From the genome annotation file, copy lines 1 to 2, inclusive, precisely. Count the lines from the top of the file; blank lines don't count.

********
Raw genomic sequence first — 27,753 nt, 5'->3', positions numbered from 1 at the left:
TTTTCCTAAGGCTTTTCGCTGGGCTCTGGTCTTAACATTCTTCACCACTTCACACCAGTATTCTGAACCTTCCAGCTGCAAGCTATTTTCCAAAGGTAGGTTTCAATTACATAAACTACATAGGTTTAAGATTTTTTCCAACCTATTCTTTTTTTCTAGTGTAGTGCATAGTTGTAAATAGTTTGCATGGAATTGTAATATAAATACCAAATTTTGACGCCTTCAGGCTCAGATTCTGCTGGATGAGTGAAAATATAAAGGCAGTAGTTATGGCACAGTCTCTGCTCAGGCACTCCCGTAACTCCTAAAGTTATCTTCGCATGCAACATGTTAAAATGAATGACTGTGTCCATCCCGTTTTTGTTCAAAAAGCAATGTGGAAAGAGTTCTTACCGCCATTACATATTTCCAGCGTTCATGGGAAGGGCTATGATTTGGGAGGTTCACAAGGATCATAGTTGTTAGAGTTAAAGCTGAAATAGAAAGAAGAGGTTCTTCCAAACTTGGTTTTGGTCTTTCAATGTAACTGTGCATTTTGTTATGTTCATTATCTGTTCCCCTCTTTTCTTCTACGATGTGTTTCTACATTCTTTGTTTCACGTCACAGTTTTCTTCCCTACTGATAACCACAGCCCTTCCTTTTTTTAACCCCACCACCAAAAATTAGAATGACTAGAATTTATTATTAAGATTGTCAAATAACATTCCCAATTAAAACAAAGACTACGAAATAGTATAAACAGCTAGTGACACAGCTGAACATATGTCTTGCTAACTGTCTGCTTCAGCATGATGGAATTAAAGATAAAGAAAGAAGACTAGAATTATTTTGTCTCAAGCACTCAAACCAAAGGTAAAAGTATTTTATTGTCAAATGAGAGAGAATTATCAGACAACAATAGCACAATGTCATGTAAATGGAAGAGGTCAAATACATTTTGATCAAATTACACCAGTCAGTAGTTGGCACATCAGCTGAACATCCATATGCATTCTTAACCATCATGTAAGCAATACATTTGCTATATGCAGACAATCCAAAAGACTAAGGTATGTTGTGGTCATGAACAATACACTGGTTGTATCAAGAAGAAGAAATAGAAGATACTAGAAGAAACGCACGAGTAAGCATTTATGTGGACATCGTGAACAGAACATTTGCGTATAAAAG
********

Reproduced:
Raw genomic sequence first — 27,753 nt, 5'->3', positions numbered from 1 at the left:
TTTTCCTAAGGCTTTTCGCTGGGCTCTGGTCTTAACATTCTTCACCACTTCACACCAGTATTCTGAACCTTCCAGCTGCAAGCTATTTTCCAAAGGTAGGTTTCAATTACATAAACTACATAGGTTTAAGATTTTTTCCAACCTATTCTTTTTTTCTAGTGTAGTGCATAGTTGTAAATAGTTTGCATGGAATTGTAATATAAATACCAAATTTTGACGCCTTCAGGCTCAGATTCTGCTGGATGAGTGAAAATATAAAGGCAGTAGTTATGGCACAGTCTCTGCTCAGGCACTCCCGTAACTCCTAAAGTTATCTTCGCATGCAACATGTTAAAATGAATGACTGTGTCCATCCCGTTTTTGTTCAAAAAGCAATGTGGAAAGAGTTCTTACCGCCATTACATATTTCCAGCGTTCATGGGAAGGGCTATGATTTGGGAGGTTCACAAGGATCATAGTTGTTAGAGTTAAAGCTGAAATAGAAAGAAGAGGTTCTTCCAAACTTGGTTTTGGTCTTTCAATGTAACTGTGCATTTTGTTATGTTCATTATCTGTTCCCCTCTTTTCTTCTACGATGTGTTTCTACATTCTTTGTTTCACGTCACAGTTTTCTTCCCTACTGATAACCACAGCCCTTCCTTTTTTTAACCCCACCACCAAAAATTAGAATGACTAGAATTTATTATTAAGATTGTCAAATAACATTCCCAATTAAAACAAAGACTACGAAATAGTATAAACAGCTAGTGACACAGCTGAACATATGTCTTGCTAACTGTCTGCTTCAGCATGATGGAATTAAAGATAAAGAAAGAAGACTAGAATTATTTTGTCTCAAGCACTCAAACCAAAGGTAAAAGTATTTTATTGTCAAATGAGAGAGAATTATCAGACAACAATAGCACAATGTCATGTAAATGGAAGAGGTCAAATACATTTTGATCAAATTACACCAGTCAGTAGTTGGCACATCAGCTGAACATCCATATGCATTCTTAACCATCATGTAAGCAATACATTTGCTATATGCAGACAATCCAAAAGACTAAGGTATGTTGTGGTCATGAACAATACACTGGTTGTATCAAGAAGAAGAAATAGAAGATACTAGAAGAAACGCACGAGTAAGCATTTATGTGGACATCGTGAACAGAACATTTGCGTATAAAAG